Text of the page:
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Feather River Bulletin
Quincy, California
July 13, 2011     Feather River Bulletin
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July 13, 2011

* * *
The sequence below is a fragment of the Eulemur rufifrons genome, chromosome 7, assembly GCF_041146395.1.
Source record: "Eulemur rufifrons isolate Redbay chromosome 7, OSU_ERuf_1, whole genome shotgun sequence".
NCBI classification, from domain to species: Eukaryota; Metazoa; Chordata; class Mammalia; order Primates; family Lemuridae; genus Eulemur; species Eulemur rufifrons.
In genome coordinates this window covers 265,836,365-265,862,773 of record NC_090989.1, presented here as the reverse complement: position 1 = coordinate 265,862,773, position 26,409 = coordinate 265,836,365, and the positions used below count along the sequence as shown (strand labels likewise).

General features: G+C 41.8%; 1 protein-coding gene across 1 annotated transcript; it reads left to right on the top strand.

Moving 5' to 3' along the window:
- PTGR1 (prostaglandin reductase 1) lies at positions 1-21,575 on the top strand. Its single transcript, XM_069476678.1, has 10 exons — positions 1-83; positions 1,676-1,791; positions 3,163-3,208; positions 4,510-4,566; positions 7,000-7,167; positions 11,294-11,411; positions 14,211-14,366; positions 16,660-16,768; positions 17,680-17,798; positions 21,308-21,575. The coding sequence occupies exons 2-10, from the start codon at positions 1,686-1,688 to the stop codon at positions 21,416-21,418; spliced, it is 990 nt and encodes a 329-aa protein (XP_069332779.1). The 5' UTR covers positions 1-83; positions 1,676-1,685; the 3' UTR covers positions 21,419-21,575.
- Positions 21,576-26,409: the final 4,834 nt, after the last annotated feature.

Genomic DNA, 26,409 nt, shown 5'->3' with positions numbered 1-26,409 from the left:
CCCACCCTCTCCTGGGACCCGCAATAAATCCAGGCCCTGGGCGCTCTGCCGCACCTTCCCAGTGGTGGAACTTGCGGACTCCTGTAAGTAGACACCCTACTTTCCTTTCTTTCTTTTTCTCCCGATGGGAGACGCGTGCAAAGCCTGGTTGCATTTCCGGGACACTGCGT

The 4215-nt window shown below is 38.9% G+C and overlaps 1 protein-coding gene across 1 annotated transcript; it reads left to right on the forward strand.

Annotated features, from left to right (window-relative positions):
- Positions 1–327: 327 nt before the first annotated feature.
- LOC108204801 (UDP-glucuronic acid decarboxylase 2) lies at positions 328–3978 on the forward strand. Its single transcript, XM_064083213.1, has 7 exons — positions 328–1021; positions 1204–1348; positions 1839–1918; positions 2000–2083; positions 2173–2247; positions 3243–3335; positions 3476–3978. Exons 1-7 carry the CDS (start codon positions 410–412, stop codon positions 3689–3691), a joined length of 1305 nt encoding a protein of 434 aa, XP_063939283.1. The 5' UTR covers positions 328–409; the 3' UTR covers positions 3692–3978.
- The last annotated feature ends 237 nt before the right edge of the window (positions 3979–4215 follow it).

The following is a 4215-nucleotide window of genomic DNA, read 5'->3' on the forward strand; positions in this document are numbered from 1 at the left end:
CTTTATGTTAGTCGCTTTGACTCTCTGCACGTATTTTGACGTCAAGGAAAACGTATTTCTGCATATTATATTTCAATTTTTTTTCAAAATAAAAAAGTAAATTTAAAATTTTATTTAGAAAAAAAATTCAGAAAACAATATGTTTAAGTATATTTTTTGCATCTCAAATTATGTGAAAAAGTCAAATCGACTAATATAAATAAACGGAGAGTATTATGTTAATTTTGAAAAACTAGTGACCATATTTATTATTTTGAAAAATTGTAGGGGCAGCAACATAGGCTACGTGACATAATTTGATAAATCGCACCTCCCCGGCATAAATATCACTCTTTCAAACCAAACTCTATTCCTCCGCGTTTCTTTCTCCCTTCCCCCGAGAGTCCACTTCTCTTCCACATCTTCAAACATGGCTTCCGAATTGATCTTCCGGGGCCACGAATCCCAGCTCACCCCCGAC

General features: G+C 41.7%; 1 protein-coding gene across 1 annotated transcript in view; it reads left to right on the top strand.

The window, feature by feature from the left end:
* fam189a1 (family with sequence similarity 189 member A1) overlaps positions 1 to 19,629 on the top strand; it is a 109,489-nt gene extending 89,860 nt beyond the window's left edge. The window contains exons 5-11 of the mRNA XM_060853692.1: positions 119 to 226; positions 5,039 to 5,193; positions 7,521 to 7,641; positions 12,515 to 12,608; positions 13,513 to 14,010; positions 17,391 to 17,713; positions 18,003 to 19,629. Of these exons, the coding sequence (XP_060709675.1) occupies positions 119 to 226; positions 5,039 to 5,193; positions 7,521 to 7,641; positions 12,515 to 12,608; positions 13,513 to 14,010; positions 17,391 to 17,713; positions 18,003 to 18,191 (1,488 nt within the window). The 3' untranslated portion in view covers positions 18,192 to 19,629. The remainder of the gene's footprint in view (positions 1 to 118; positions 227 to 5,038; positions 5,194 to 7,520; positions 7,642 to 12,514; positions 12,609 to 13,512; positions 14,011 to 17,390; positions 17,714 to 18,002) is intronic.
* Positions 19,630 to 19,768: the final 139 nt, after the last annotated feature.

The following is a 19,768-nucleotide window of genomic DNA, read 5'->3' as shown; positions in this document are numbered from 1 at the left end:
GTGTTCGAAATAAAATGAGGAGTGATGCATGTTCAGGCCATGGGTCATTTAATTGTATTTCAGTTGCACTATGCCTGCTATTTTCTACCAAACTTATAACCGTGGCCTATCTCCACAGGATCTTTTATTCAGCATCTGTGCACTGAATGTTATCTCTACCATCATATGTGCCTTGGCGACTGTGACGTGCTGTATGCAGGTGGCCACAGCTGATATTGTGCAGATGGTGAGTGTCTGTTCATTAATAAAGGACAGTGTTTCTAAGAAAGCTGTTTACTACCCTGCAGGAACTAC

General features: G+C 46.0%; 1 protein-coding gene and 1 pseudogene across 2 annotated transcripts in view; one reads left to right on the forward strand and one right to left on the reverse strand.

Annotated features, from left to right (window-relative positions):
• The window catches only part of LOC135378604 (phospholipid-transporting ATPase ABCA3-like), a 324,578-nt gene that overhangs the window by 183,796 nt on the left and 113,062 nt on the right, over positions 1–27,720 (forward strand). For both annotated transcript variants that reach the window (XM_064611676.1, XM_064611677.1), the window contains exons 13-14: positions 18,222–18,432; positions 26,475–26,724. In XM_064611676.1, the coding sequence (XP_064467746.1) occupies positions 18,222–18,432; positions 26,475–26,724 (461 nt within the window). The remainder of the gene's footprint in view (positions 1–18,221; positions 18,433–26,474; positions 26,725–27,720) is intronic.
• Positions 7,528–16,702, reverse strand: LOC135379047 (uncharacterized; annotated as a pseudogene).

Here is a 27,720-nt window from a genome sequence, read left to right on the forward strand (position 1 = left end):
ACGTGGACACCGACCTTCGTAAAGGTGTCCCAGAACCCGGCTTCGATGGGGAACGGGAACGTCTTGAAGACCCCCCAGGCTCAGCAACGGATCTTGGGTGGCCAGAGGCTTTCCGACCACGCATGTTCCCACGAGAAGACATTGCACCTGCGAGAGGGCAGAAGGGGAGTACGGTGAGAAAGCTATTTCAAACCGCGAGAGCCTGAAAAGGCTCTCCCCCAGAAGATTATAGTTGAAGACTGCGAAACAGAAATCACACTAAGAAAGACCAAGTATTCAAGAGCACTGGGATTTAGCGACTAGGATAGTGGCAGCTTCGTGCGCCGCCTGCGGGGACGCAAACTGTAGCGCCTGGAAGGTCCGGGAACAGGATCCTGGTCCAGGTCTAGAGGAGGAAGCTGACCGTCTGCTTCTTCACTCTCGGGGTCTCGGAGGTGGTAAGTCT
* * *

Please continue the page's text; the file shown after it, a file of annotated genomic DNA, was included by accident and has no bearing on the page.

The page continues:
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FEAT.HER RI.VER Wednesday, July 13, 2011 Vol. 144, NO. 50 Feather PublisF ounding Areas Since 1866 50 CENTS NO WEAPONS FOUND ON VICTIMS Dan McDonald Staff Writer An investigation into the July 2 shooting death of Susanville resident Rory McGuire, 20, has yet to find evidence that he or the five other men in his car were armed. Gregory Chad Wallin-Reed, 36, of Reno, Nev., faces eight felony counts, including murder, after he admitted opening fire on the Susan- ville men during a car chase. Wallin-Reed, who called the Plumas County Sheriff's Office after the shooting, said the men stole solar lights from his residence along the Janesville grade. Officers later found two solar lights in the men's car. Wallin-Reed said that one of the men in the fleeing car driven by McGuire on that late Saturday night fired a shot at him. "If that was the scenario, the charges that have been filed in this case would have been entirely different," Plumas County District At- torney David Hollister said. "But that scenario (exchange of gunfire) is not something that I have seen from the evidence." Wallin-Reed is charged with murder, shooting at an occupied vehicle, five counts of assault with a deadly weapon and possession of an assault weapon. Officers said Wallin-Reed, who is reported to. be a former Army Ranger, had a .380 handgun and an AR-15 assault rifle in his posses- sion. Both of the weapons were equipped with laser sights. An AR-15 is illegal in Cali- fornia. The rifle is similar to the M16 series used by the U.S. military. McGuire, who was shot in the head and hand, was life- flighted to Renown Regional Medical Center in Reno where he died at 6 p.m. on July 4. Two of the passengers in the car, Justin Smyth and Robert Osornio, sustained gunshot wounds to their lower legs. Smyth, 20, was flown to Enloe hospital in Chico where he reportedly under- went at least one operation for a bullet wound in his calf. He had been listed in serious condition and was released Thursday, July 7. Osornio, 19, was transported to Plumas District Hospital in Quincy, He was soon released with a bullet reportedly still lodged in his lower leg. The other three passengers -- John Chanley, 20; Richard Chanley, 19; and Cesar Gon- zalez, 20 -- escaped serious injury. News of McGuire's death stunned the Susanville com- munity. "This is tragic,'; said Rudy Valentine, owner of Iron Horse Gym where McGuire See Shooting, page 14A Rory McGuire died July 4 at Renown Regional Medical Center after being shot July 2. Photo courtesy McGuire family I DISTRICT CHAMPS The Quincy JlJnior All-Stars do a pre-game cheer to get fired up for their district championship match last Friday, July 8. Quincy defeated Modoc 6-5 to advance to Sectionals this Saturday. For more information, see page 1C. Photo by Shannon Morrow Report takes PUSD to task Mona Hill Staff Writer The 2010-11 Plumas County grand jury devoted the bulk of its 16:page reportto inves- tigative findings and recom- mendations for the Plumas County Board of Education and Plumas Unified School District. A copy of the report is available as a Supplement in this week's paper. The 15-member civil panel The formula incorporates grade level and average daily attendance to arrive at a min- imum per student funding figure that each school dis- trict receives, known as the revenue limit: When a district's property tax income falls below that level, the state tops the dis- trict's revenue to meet the revenue limit. In Plumas County, proper- ty tax revenues exceed the revenue limit amount set by reviews various aspects of the state, a condition known county government toensure as basicaid. accountability or in response In several contentious to citizens' complaints. In addition to schools, this year's jury selected the pro- bation department, sheriff's office and county projects funded with federal stimulus money. District reserve The district targeted a re- serve 45 percent of general fund expenses, as suggested by School Services of Califor- nia following a financial re- view of the district in 2009-10, at a time when it seemed pos- sible the district might fall out of basic aid status. Each year, the state sets a per student revenue amount. school board meetings, par- ents, teachers and concerned community members have complained about a lack of remedial, advanced place- ment and elective classes, as well as not enough sections of required classes to meet stu- dents' needs. They maintain the money is for current stu- dents and challenge the amount of the reserve. Superintendent Glenn Harris contends the district is in danger of becoming a revenue limit district be- cause of falling tax revenues and enrollment. See PUSD, page 15A Officials look for creative responses to inmate shift Housing felons estimated to cost Plumas County $2 million Dan McDonald Staff Writer Editor's Note: This story is the second of a two-part series. Part one was featured July 6. "In Plumas County, if you try to sell meth to my kid, you are going to prison." That comment from Plumas County District At- torney David Hollister echoes the sentiment of most area residents. However, instead of going to the state prison system, nonviolent felons will soon be doing their prison time in the Plumas County Jail. On June 28, Hollister joined Plumas County Sheriff Greg Hagwood and Chief Probation Officer Sharon Reinert for a roundtable dis- cussion about the local impact of Assembly Bill 109. !![l!!!![l!l!J!!l[!!!JJll! [I To subscribe to the Bulletin, call 530-283-0800 AB 109, which will be im- plemented Oct. 1, will trans- fer nonviolent felons from the state prison system to the counties. The county's criminal jus- tice community warned the 67 beds at the county jail will quickly be filled with felons. Hollister, Hagwood and Reinert, who have been publicly critical of the new law, talked about some of the problems the county will soon be facing. Among the topics discussed last week was the financial hole AB 109 will create for small counties. Plumas County is sched- uled to get $199,000 from the state to perform a duty (hous- ing felons) that could cost the county close to $2 million. Following are more excerpts from their one-hour discussion. AB 109 is bad legislation Hagwood: It seems to be so consistent with what the Legislature does. They create garbage, put it into law, and then have to go back and fix it. Instead of looking at an issue intelligently, with input from the people it impacts and putting together a "As far as the amount of money we are getting, trying to develop the resources we are going to need, and the quality of services that we are going to need, it's going to be quite the imaginative task to accomplish." Sharon Reinert Chief Probation Officer reasonable, quality piece of work, they just create garbage. It is really, in the 23-plus years that I have been in law enforcement, the single largest change in the way that we fundamentally do business. It is relatively unprecedented. And as Mr. Hollister said, it's just bad legislation. Reinert: It's county dump- ing. Sheriff looks to residents for help Hagwood: I'm in discus- sions right now with entities within the county to clear the way to utilize volunteers to a much greater extent. If, (at) 2 or 3 in the morning, I've got a group of citizens with cellphones and cameras who can be out watching, dri- ving around, taking note if people in communities under- stand we have got groups of citizens out there taking care of their neighborhoods and communities then that is a measure of prevention that I think is essential. We can't just emphasize creativity on one front. It has got to be across the board. I think prevention is in- variably going to play a sig- nificant roll and we are going to ask people in their neigh- borhoods and communities to step up to the plate with us and take an active roll. I think we can craft pro- grams that will bring out the best in people in their neigh- borhoods and communities. We don't need roving pick- up trucks full of people wield- ing ax handles. That's not what we are going to have. But we can have responsible people who are dedicated to their communities working with us and taking a much more active roll in creating an atmosphere that they want in their neighborhoods. Rehabbing felons Reinert: That burden has definitely shifted to us. We are a small community, so unfortunately our resources are very limited. We haven't had an (alcohol and drug) department for more than three years. Those services are in the process of being / re-esta.blished. I But, as far as the amount o/ money weare getting, tryin(J to develop the resources we are going to need, and the quality of services that we are going to need, it's goag to be quite the imaginaffce task to accomplish. Hagwood: There's dental health issues. There'rug and alcohol issues. T]iere's literacy and educatnal issues. Vocational)bb- training issues. -- The bottom lin{is it takes money to fd those / programs. It takes staffto administer those programs. We don't have them now. And the county's not in a position financially to hire a significant number of people to make that all happen. How do you maintain the officers' morale? Hagood: You lead by exampie. You need to set the bar with your own attitude. Andff your staff members see fou as discouraged or disgruntled or frustrated... tlt can be contagious. JAll of us have to stay ositive and professional. We know that we are going to succeed. Failure is not an option. And we try to instill that in our staff. Reinert: I think with my staff, I'm in a position where I can involve them a lot with brainstorming ideas on developing the services and what things are going to look like. So they are going to be part of the decision making. I think that is going to help. They voiced their concerns. ... Especially with safety issues. Hagwood: The reality is See Inmates, page 13A ................ . .